Do You Prefer Speed or Features?

WordPress boasts an impressive array of plugins that can handle various functions, sparing you from extensive web development. With WordPress plugins, you can perform tasks such as managing site files from the web interface, creating interactive forms, incorporating dynamic content, optimizing code, and more. WordPress themes also offer extensive customization options. You can effortlessly add animations, fine-tune media appearances, manage columns, and more, all through the visual theme editor. Generally, premium themes come with even more features.

However, there’s a dilemma. WordPress themes and plugins can put a significant load on your site. Additionally, WordPress relies on a substantial database to power its blogging capabilities. As a result, WordPress sites often load more slowly compared to their HTML/CSS counterparts, potentially impacting SEO negatively.

In contrast, HTML/CSS doesn’t offer an abundance of plugins, but it prioritizes lightweight design. HTML/CSS is designed for static websites, meaning they consist of standalone web pages without a wrapper framework or database driving them. Once the base code is created in the HTML/CSS sheets and integrated with JavaScript, the site has all the structure it needs. HTML pages link to the HTML, JavaScript, and CSS pages, creating a lightweight site since the pages themselves are very streamlined.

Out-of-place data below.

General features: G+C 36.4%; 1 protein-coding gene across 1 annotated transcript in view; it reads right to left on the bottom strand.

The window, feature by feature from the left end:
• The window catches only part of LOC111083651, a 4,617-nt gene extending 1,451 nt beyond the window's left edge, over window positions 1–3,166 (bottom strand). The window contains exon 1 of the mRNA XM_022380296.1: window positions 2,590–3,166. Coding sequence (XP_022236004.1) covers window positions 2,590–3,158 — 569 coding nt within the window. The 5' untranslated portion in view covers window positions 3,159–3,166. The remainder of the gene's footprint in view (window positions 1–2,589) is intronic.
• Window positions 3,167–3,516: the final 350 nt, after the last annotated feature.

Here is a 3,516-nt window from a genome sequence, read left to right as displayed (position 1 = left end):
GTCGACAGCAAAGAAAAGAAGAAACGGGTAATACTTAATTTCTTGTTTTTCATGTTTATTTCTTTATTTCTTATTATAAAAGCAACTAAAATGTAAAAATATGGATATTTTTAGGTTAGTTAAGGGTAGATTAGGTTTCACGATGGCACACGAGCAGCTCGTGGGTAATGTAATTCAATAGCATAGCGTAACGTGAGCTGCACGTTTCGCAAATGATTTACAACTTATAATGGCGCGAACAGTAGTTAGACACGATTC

If your site doesn’t require numerous plugins or features integrated into the theme, HTML should be seriously considered for those seeking a faster website.

How Much Do You Blog?

While WordPress is versatile enough to power various types of websites, its primary purpose is to simplify blogging. Blogging is at the core of WordPress, evident in its user-friendly blog interface and robust database. WordPress users can easily log in, enter text in the post section, assign cover images, add metadata, and insert images into the text body. It’s a straightforward process, allowing blog posts to be drafted and scheduled for future publication.